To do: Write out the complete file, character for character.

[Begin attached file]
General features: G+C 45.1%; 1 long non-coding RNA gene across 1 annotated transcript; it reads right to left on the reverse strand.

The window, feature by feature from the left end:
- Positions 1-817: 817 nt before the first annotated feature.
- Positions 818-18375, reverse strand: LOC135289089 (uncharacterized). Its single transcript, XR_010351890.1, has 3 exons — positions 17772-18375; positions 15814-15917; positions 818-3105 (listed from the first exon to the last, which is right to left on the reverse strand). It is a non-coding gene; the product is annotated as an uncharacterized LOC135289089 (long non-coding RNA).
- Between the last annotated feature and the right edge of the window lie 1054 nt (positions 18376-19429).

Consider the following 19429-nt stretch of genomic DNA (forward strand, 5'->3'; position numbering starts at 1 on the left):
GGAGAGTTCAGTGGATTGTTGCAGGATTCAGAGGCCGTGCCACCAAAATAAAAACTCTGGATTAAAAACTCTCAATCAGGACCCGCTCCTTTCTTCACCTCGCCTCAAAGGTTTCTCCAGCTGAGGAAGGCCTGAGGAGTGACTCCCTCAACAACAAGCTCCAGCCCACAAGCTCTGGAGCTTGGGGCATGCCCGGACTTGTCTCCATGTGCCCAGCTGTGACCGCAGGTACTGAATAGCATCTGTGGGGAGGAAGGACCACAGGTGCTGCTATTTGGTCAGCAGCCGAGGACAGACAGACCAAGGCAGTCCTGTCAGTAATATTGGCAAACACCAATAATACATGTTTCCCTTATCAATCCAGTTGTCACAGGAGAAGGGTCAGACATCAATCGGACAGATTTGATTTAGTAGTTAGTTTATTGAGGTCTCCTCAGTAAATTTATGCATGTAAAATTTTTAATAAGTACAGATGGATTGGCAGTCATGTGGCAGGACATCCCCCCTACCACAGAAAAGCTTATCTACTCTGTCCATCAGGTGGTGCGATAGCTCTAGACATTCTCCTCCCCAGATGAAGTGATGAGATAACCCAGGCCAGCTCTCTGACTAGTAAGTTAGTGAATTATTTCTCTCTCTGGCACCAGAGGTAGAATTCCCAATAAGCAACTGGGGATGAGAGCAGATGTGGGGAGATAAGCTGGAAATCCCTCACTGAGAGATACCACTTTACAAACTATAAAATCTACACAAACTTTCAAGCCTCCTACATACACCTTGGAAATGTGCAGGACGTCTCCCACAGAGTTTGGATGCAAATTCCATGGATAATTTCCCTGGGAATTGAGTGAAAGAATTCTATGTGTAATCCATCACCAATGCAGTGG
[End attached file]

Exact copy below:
General features: G+C 45.1%; 1 long non-coding RNA gene across 1 annotated transcript; it reads right to left on the reverse strand.

The window, feature by feature from the left end:
- Positions 1-817: 817 nt before the first annotated feature.
- Positions 818-18375, reverse strand: LOC135289089 (uncharacterized). Its single transcript, XR_010351890.1, has 3 exons — positions 17772-18375; positions 15814-15917; positions 818-3105 (listed from the first exon to the last, which is right to left on the reverse strand). It is a non-coding gene; the product is annotated as an uncharacterized LOC135289089 (long non-coding RNA).
- Between the last annotated feature and the right edge of the window lie 1054 nt (positions 18376-19429).

Consider the following 19429-nt stretch of genomic DNA (forward strand, 5'->3'; position numbering starts at 1 on the left):
GGAGAGTTCAGTGGATTGTTGCAGGATTCAGAGGCCGTGCCACCAAAATAAAAACTCTGGATTAAAAACTCTCAATCAGGACCCGCTCCTTTCTTCACCTCGCCTCAAAGGTTTCTCCAGCTGAGGAAGGCCTGAGGAGTGACTCCCTCAACAACAAGCTCCAGCCCACAAGCTCTGGAGCTTGGGGCATGCCCGGACTTGTCTCCATGTGCCCAGCTGTGACCGCAGGTACTGAATAGCATCTGTGGGGAGGAAGGACCACAGGTGCTGCTATTTGGTCAGCAGCCGAGGACAGACAGACCAAGGCAGTCCTGTCAGTAATATTGGCAAACACCAATAATACATGTTTCCCTTATCAATCCAGTTGTCACAGGAGAAGGGTCAGACATCAATCGGACAGATTTGATTTAGTAGTTAGTTTATTGAGGTCTCCTCAGTAAATTTATGCATGTAAAATTTTTAATAAGTACAGATGGATTGGCAGTCATGTGGCAGGACATCCCCCCTACCACAGAAAAGCTTATCTACTCTGTCCATCAGGTGGTGCGATAGCTCTAGACATTCTCCTCCCCAGATGAAGTGATGAGATAACCCAGGCCAGCTCTCTGACTAGTAAGTTAGTGAATTATTTCTCTCTCTGGCACCAGAGGTAGAATTCCCAATAAGCAACTGGGGATGAGAGCAGATGTGGGGAGATAAGCTGGAAATCCCTCACTGAGAGATACCACTTTACAAACTATAAAATCTACACAAACTTTCAAGCCTCCTACATACACCTTGGAAATGTGCAGGACGTCTCCCACAGAGTTTGGATGCAAATTCCATGGATAATTTCCCTGGGAATTGAGTGAAAGAATTCTATGTGTAATCCATCACCAATGCAGTGG